Like humans, puppies have a set of primary teeth that fall out and are replaced with the adult set of teeth. The main difference in dogs, is that the process of teething in puppies occurs at a much faster rate, over just a few months for their secondary set of teeth!
Here’s all you need to know about your puppy teeth stages.
Puppy Teeth Stages
Your puppy’s primary (deciduous) teeth erupt between 4-6 weeks of age so usually by the time you acquire your puppy, all 28 of the primary incisors, canines and premolars are present.
The primary teeth are then replaced with the secondary (adult) teeth in the order of incisors, canines, premolars and additional molars erupt so that the total number of adult teeth in your puppy’s mouth is 42 (with some individual variation). That’s a lot of teeth considering an adult human has just 32!
|Puppy's Age||Secondary Teeth|
|12-20 weeks||Incisors erupt|
|12-16 weeks||Canines erupt|
|16-24 weeks||Premolars erupt|
|20-28 weeks||Molars erupt|
By the time your puppy is 7 months of age, he or she will usually have the entire set of adult teeth! So, teething in puppies is fast tracked over just 4 months compared to the slow process in humans.
Looking after your puppy’s teeth
At each puppy health examination, your vet can assess your puppy’s teeth and look for problems such as:
- Malocclusions where teeth are in the wrong position causing problems
- Tooth fractures which can lead to tooth root abscesses
- Retained deciduous teeth leading to overcrowding
- Unerupted teeth which can lead to large cysts forming in the jaw bones
Some of these problems may require a dental procedure to correct, particularly retained deciduous canine teeth. These should be extracted by your vet under an anaesthetic if they have not fallen out by 6 months of age, or your puppy risks permanent dental health problems. It is therefore important that your vet examined your puppy’s teeth at approximately 6 months of age to look for puppy teething problems.
Dental Care for Puppies
There is no doubt that diet plays a huge role in dental health care in puppies. In my experience, puppies fed an all wet food diet (no dry food) tend to develop tartar on their teeth and gum disease at a much earlier age than dogs offered dry food as a regular part of their diet. Black Hawk has an excellent range of suitably textured dry food diets balanced for growth in puppies.
Puppies naturally like to explore their environments with their mouths, particularly during their teething period, so it’s important to provide age appropriate chew toys for your puppy. Supervise your puppy while chewing so that there is no swallowing of chewed inedible items. For edible dental chews, take note of the manufacturer’s recommended age to start these as they can sometimes be too hard for the primary teeth to safely handle.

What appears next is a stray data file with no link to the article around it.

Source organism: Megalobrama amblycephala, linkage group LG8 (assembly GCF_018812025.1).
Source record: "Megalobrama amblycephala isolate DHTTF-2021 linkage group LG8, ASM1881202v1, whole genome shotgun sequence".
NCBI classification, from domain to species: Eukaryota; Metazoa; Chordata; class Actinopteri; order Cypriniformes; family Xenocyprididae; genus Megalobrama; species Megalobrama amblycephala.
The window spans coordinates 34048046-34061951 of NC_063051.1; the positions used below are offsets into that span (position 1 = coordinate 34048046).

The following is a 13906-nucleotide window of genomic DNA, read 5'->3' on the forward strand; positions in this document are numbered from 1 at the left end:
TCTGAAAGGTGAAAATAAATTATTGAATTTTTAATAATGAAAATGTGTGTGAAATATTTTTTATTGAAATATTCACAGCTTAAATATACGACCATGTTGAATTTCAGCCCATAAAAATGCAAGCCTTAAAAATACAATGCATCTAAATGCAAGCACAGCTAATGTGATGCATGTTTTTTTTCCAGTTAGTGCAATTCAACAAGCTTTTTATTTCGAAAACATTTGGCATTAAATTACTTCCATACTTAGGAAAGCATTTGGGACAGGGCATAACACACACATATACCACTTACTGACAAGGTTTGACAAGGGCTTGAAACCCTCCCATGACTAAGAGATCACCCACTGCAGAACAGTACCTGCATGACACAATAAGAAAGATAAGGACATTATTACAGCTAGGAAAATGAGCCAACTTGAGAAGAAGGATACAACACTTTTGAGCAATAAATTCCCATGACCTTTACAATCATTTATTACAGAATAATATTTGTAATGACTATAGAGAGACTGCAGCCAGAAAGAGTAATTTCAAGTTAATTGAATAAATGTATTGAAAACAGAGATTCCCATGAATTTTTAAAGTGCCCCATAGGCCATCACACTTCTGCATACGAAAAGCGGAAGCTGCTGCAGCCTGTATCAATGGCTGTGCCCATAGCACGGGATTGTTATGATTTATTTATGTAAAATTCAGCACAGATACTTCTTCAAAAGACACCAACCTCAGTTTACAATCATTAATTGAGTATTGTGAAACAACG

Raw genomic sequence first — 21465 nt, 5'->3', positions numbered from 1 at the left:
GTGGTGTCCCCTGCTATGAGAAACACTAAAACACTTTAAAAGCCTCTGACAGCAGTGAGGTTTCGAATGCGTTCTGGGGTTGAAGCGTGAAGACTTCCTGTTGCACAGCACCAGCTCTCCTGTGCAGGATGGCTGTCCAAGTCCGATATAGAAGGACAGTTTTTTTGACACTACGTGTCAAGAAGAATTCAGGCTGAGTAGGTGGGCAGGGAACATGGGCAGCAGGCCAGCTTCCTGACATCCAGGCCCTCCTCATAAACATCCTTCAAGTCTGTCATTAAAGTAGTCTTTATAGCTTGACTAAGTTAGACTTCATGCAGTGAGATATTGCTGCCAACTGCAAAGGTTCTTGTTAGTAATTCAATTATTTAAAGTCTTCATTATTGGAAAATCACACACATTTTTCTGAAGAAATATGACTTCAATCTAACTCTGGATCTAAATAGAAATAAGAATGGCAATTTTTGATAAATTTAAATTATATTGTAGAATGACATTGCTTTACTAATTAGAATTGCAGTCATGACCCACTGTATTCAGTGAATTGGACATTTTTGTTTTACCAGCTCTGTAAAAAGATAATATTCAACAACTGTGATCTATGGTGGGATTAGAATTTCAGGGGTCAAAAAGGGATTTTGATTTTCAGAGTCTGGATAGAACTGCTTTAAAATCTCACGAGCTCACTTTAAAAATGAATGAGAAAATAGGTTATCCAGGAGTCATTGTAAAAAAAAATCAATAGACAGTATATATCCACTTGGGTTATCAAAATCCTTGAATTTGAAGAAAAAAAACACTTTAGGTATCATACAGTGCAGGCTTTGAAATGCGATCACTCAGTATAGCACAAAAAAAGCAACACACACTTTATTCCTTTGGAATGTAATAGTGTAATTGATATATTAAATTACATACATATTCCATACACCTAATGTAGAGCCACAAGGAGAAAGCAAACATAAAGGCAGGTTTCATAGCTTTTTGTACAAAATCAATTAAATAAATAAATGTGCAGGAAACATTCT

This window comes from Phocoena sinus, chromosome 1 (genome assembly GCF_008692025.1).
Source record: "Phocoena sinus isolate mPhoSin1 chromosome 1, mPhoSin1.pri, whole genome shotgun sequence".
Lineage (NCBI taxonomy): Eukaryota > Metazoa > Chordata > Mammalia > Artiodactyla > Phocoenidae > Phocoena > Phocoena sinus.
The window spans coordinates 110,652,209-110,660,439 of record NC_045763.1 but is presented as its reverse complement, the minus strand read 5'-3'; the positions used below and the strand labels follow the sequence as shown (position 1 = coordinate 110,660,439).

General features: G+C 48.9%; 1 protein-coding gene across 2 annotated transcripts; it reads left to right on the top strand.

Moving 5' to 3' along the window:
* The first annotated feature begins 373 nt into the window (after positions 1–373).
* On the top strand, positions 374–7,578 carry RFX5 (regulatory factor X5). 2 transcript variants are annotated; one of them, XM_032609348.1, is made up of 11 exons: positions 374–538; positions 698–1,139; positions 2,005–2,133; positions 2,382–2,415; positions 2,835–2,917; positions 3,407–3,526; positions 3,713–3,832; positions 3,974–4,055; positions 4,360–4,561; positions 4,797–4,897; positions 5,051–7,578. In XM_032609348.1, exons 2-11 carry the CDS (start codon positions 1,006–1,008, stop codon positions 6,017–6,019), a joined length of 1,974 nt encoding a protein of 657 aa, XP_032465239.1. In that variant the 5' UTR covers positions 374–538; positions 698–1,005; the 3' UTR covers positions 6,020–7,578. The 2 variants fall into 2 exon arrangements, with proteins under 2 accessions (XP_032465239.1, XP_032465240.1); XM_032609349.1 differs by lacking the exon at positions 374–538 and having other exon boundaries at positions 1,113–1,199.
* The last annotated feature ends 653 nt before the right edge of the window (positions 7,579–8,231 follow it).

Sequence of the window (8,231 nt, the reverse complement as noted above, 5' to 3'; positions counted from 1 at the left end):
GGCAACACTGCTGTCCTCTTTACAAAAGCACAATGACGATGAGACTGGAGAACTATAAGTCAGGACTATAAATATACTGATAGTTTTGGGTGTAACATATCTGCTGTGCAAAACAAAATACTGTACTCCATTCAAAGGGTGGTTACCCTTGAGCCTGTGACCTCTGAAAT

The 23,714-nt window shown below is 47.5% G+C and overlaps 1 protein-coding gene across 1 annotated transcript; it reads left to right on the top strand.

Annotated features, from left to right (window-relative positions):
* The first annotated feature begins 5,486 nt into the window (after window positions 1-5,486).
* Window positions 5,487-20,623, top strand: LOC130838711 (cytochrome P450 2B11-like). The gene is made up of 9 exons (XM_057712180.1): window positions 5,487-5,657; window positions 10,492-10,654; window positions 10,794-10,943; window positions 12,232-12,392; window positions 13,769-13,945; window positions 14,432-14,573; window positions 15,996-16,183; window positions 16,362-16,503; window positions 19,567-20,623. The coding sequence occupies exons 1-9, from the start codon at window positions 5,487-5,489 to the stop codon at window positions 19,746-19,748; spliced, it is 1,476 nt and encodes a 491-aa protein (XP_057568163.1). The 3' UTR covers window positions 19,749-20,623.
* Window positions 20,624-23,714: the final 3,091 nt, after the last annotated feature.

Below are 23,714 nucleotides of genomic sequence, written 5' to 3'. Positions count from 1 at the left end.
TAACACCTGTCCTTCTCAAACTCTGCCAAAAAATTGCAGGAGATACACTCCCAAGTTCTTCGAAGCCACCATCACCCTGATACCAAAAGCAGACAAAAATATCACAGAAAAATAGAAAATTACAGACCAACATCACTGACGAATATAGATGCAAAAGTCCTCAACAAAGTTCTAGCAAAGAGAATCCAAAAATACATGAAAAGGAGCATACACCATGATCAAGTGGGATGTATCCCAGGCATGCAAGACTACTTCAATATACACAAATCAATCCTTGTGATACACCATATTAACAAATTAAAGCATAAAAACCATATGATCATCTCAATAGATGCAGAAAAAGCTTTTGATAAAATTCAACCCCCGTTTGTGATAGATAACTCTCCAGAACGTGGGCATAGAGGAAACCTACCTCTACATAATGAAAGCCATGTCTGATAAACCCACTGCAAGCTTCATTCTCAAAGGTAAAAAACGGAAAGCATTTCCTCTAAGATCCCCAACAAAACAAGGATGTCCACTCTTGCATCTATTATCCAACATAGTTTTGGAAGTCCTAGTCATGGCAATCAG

Bones can sometimes cause fractures in teeth so be sure to discuss these risks with your vet first.
There is no doubt that the best way to care for your puppy’s teeth is to introduce tooth brushing into the routine.
In order to make it worthwhile, this needs to be at least every second day, preferably daily.
Make sure your puppy has a positive experience during this learning phase and use a finger brush or a small soft toddler’s tooth brush dipped in something tasty like beef stock to reward them every time the tooth brush is used. You can use a pet dental toothpaste once your puppy is comfortable with the tooth brush but the brushing action is the most of important part. Aim to clean the outsides of the teeth only as your puppy’s tongue will do a pretty good job of the insides.
Professional Dental Cleaning and Treatment
At each annual health exam, your vet can assess your dog’s teeth to determine whether it is time for a dental scale and polish, which is performed at the right time, can help avoid extractions later in life. Like humans, most dogs require this dental procedure multiple times in their lifetime to maintain a healthy mouth.
Teething is an important development stage in your puppy’s life so be sure help your puppy get used to oral exams by gently opening and closing the mouth as well as lifting up the gums regularly. By gradually getting your puppy used to oral exams early in life, this will make tooth brushing and veterinary exams much easier in the future.
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